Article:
One of my favorite adventures in Iceland was going to the Glacier Lagoon! We used the Gray Line Tour Bus when we went, and it is about five hours away from the capital of Reykjavik to give you an idea of how long it takes to get there. This was one of the coolest (literally) things that we did in Iceland, and an excellent day trip to do as well.
We went during the summer months, so I did not pack a lot of coats or jackets for this trip (although I am known to over pack) but for this excursion you will want to wear something warm. Initially, I was just going to wear a sweater, but my husband found this humorous and noted that we were going to visit glaciers and if our surroundings were that cold, we would most likely be as well. Although I always enjoy his humor, there is definitely truth in that statement, and I do not regret wearing wool socks, warm pants, and a thick coat over my sweater. If you catch my drift here, you will want to bundle up!
As the tour bus drew closer to the lagoon, we noticed that the mountains surrounding the area were beginning to become very white with thick glaciers. It was a change from the warm sunlit days in Reykjavik, and it is amazing how much the climate can differ, depending on where you are going in Iceland.
As we approached the lagoon, we noticed that the waters had a soft turquoise hues to them, and really brought out colors in the icebergs. In the distance, across the waters, you can see the Breiðamerkurjökull glacier. The retreat of this glacier is how the formation of the lagoon has come to be, and the icebergs within it are estimated to be over a thousand years old.
Safety is something that the people working in the glacial lagoon took very seriously, and when you enter you see several signs that tell you the dangers of not using caution in this area. You are urged not to step onto the ice and that there can be dangerous currents in the water as well. This makes sense because the water is connected to the ocean and is composed of the combination of fresh and sea water. On a more positive note, marine life is teeming in this environment, and seals are very present. My husband noted that he even saw one swimming between the icebergs which is so amazing! So if you are traveling to this location, that is something to look out for! If you have them, it may be nice to bring binoculars as well for these viewpoints.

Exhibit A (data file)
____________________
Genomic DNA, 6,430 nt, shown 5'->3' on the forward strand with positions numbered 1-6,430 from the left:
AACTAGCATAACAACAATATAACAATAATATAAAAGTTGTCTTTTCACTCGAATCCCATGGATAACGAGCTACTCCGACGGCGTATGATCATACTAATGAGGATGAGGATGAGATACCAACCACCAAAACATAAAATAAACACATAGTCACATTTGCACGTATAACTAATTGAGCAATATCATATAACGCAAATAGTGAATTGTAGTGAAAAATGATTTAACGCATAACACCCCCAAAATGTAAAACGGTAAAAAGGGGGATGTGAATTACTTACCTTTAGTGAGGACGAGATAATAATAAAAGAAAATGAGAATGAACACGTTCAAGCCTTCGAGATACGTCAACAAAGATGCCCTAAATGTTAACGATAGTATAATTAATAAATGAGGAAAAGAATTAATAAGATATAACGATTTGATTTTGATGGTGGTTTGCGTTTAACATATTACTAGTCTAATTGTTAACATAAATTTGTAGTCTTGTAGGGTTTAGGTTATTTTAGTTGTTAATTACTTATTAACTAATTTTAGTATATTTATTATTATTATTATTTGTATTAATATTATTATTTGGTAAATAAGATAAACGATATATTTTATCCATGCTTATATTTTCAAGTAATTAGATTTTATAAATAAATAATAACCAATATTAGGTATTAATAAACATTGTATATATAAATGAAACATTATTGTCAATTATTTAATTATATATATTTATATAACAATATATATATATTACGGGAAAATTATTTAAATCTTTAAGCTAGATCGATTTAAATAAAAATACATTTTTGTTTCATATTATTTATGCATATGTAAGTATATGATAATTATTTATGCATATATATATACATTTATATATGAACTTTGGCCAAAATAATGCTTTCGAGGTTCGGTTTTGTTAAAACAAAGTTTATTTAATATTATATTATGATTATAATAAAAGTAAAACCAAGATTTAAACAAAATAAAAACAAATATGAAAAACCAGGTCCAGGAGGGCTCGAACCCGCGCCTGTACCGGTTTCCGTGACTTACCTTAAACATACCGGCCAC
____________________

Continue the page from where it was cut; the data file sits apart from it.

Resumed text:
There is a small beachy type area that guests can walk on by the waterline, and really take in the size and beauty of the lagoon. I also noticed in some spots that there were very large ice pieces that drifted to the land, and they were so pretty!
When we made it over to the boat tour our tour guide was amazing and first took us through safety measures (everyone wore a life jacket) and reviewed how crucial it was to use precautions on the boat. She also told us amazing facts about the wildlife and environment as well. We found out that at the time we went, the water went to a depth of 248 meters (about 813 feet) deep, which actually makes it one of Iceland’s deepest lakes.
In addition to the tour boats, there were smaller vessels going about the waters, and at one point, a small boat brought us over a small piece of ice from the lagoon, and those daring enough could even eat a small piece. It was a very fun and educational experience. The boat went fairly close to many of the icebergs, and provided some spectacular vantage perspectives.
When the tour was done, we felt like we truly learnt so much about this area, glaciers, and more of its history as well. It is not too far from Reykjavik, and I think it is a great spot to travel to if you are in Iceland for a really unique day trip experience. Let me know in the comments if you have traveled to this location, and what you thought of it as well. I hope you are having a wonderful day, and remember to click that subscribe button!
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My absolute favorite book that I have found about Iceland is appropriately also called “Iceland” and is written by Jenna Gottlieb. This book is so detailed with the landmarks in Iceland, and it reviews the capital of Reykjavik, the Reykjanes Peninsula and the South, the Snaefellsnes Peninsula and the Westfjords, North Iceland, East Iceland and the Eastfjords, the Highlands, and the Ring Road. It also reviews when the best times are to see the Northern Lights, the best wild-life watching spots, the best day hikes, and various weekend getaway spots. When we personally went, we stayed in Reykjavik, and I absolutely love her super detailed guide of the city. She lists the best accommodation spots, how to get around Reykjavik, shopping areas, dining options, nightlife, sights, sports and recreation, and seriously so much more. I appreciate that she not only details the different areas in Iceland, but she really dives into the history too. There are photos in color as well so you can get the sense of what each part of Iceland looks like. There is so much more information in this book that will help you feel more confident on your travels to Iceland, and it is worth the read!
If you would like to learn more click on the link below!
Additional Iceland Resources/Articles-